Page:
Peter Kafka

Recent Posts by Peter Kafka

The New York Times Explains How It Got Hacked: It Sold an Ad to a Hacker

the-sting-soundtrackHow did the New York Times end up serving a fake–and potentially dangerous–ad from its NYTimes.com site over the weekend? It got paid to do it.

That’s the unsettling story that comes out of the Times’s explanation of the incident, in which an untold number of the sites’ visitors were served up with an ad promoting malware.

The attack, which the Times says was also directed at other, unnamed news organizations, is worrisome enough. But the fact that the culprits behind it essentially walked right into the front door of the New York Times (NYT) and conned the paper into distributing the fraudulent ads is really scary.

The short version: The Times says that someone who “masqueraded as a national advertiser” bought ad space on the site, which is visited by some 45 million people a month from the U.S. alone. The unnamed buyer “provided seemingly legitimate product advertising for a week.”

UPDATE: The Times says the fake ads were for Internet phone service Vonage.

Then, over the weekend, the culprits started churning out the malware. The Times has issued a statement explaining some of what happened, which I’m reprinting at the bottom of this post (the paper also has a consumer guide to help you protect yourself from malware, viruses and other Web unpleasantness).

But the statement is a bit confusing and seems to indicate that the paper was compromised by an ad network it used to sell remnant space on the site. That’s what I thought might have happened at first, and that’s what the paper’s tech staff thought as well–note the reference to “suspending all third-party advertisements on the site.”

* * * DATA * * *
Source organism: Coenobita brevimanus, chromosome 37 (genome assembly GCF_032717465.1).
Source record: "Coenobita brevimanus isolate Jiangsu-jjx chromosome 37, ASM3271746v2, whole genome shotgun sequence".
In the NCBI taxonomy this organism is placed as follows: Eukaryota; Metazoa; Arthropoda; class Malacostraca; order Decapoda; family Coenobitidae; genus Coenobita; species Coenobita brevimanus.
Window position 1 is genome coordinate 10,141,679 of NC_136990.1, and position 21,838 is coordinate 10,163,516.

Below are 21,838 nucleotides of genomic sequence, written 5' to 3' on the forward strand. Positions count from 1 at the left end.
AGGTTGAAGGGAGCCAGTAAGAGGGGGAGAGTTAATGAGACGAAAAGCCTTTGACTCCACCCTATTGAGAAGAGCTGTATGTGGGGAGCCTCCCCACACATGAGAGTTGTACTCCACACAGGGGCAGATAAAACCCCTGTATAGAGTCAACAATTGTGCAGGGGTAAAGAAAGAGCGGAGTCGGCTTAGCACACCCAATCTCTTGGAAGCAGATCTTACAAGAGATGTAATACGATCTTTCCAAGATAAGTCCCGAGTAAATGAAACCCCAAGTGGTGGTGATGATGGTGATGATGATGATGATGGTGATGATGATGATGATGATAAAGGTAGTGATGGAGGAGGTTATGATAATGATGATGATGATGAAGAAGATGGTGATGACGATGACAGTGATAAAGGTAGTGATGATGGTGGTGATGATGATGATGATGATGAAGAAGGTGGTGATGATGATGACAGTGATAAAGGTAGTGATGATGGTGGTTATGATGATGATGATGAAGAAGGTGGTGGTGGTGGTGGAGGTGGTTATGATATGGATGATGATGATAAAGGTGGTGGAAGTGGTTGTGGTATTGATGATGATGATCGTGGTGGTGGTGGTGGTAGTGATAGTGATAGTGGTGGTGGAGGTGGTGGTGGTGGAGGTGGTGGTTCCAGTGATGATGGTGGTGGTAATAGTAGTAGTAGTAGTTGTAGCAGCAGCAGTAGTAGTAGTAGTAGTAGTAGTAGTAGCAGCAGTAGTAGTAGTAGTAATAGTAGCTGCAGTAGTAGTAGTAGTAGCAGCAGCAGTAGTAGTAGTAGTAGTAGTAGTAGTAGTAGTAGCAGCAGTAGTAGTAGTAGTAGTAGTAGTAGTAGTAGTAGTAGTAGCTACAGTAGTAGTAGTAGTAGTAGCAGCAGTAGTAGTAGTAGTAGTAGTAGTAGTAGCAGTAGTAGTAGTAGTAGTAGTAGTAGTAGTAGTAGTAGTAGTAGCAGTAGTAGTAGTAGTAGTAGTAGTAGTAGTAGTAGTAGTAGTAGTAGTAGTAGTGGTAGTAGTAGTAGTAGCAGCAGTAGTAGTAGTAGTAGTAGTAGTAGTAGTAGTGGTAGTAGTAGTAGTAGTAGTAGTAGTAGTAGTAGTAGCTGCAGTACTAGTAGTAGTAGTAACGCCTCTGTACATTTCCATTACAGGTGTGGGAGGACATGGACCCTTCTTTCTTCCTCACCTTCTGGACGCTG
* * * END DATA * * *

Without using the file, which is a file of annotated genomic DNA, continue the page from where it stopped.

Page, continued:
But I double-checked with Times spokeswoman Diane McNulty, who confirmed that that paper’s own staff had sold the fake ad.

How could this happen? I don’t know–anyone with Web buying experience want to weigh in? But I do know that it’s not the first time bogus ad buyers have bought space directly from publishers.

Earlier this year, I wrote about an incident in which someone pretended to buy ads on behalf of Hyundai. And that story elicited a response from an ad exec at a very big, very well-known Web publisher, who told me that in 2008, his employer had received a large order on behalf of a different auto company, and ran some of the ads before figuring out they were fakes.

Here’s the Times’s explanation:

As you know, over the weekend, nytimes.com was the victim of a malware attack that targeted several news organizations. The culprit masqueraded as a national advertiser and provided seemingly legitimate product advertising for a week. Over the weekend, the ad being served up was switched so that an intrusive message, claiming to be a virus warning from the reader’s computer, appeared.

As soon as we were made aware of the situation, we took aggressive steps, suspending all third-party advertisements on the site. We posted information about the attack on our home page and directed readers on what to do if they encountered the malicious code. There is additional information posted today on our homepage and our Gadgetwise personal technology blog.

We now know how it occurred and have taken steps to prevent a similar situation from happening.


Latest Video

View all videos »

Search »

Another gadget you don’t really need. Will not work once you get it home. New model out in 4 weeks. Battery life is too short to be of any use.

— From the fact sheet for a fake product entitled Useless Plasticbox 1.2 (an actual empty plastic box) placed in L.A.-area Best Buy stores by an artist called Plastic Jesus